The European Court of Auditors (ECA) wants EU legislators to intervene and ensure the European Central Bank (ECB) allows full access to documents for audits related to banking supervision, arguing that the current position prevents them from carrying out their work properly
In a letter to the European parliament, the auditors state they will not be in a position to carry out a proper audit of banking supervision activities unless the ECB adjusts its stance regarding access rights, and claim there has been a lack of progress in their discussions with the ECB.
The ECB is exclusively responsible for the supervision of large banks in euro area member states. In total, there are about 130 such banks, representing about 80% of bank assets EU-wide.
Klaus-Heiner Lehne, ECA president, said: ‘We are not seeking to audit monetary policy. But it is essential that we have full powers to audit the ECB’s supervisory activities. This is particularly important given the high risks to public funds from banking failures and the complexity of the new supervisory mechanisms.’
Writing in response to a request from the parliament, the auditors highlight three occasions when they have been denied access to important information. Their 2016 audit of the single supervisory mechanism faced severe difficulties in obtaining audit evidence. During work on their 2017 special report on the single resolution board, the board insisted on removing any data originating from the ECB.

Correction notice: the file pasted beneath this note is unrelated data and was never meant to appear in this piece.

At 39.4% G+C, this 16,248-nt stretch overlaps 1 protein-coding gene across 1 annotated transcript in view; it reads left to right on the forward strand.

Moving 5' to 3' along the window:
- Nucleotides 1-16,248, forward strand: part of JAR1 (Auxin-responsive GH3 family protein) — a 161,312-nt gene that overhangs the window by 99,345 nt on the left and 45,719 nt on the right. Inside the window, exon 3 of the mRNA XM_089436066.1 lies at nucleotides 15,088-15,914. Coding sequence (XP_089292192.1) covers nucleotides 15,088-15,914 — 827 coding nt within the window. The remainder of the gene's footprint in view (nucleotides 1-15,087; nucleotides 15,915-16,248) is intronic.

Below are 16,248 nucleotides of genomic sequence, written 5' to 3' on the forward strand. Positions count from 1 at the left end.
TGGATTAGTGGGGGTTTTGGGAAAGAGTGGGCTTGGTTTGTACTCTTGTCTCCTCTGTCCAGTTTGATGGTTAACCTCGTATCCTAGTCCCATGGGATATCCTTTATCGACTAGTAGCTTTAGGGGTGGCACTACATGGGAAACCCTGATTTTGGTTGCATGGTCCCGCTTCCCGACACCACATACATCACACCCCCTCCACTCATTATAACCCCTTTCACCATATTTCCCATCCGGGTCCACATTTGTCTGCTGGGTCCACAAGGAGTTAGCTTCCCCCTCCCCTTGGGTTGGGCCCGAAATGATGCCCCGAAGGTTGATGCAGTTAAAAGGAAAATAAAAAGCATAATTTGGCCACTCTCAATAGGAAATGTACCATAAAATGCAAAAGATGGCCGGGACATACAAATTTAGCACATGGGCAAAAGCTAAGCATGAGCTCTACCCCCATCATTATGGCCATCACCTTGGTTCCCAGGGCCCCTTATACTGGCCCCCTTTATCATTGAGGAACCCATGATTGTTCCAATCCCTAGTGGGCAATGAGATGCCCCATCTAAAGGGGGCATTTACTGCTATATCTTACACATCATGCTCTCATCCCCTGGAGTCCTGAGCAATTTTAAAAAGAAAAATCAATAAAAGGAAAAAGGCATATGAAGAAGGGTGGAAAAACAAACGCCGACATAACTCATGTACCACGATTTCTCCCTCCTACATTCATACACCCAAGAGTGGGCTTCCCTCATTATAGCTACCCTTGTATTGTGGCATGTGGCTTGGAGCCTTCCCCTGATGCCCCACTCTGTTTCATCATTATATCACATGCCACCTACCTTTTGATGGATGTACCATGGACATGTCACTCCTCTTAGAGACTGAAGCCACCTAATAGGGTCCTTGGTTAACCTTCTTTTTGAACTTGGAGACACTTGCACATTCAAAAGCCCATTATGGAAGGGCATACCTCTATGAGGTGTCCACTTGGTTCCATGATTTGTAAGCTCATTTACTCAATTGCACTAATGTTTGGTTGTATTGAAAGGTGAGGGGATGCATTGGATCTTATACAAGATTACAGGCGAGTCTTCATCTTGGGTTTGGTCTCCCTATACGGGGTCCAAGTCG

Then, in January 2018, when the auditors reported on the ECB’s crisis management role in relation to banking supervision, the ECB again denied access to the documents needed to carry out the audit work as initially planned.
The EU auditors’ letter follows a call in November 2018 by the heads of the supreme audit institutions (SAIs) of the EU and its member states to clarify and harmonise the audit mandates of the national SAIs. The SAIs asked national governments and parliaments to address a number of deficiencies in the accountability and audit arrangements for EU banking supervision in view of the current efforts to complete the banking union.
Report by Pat Sweet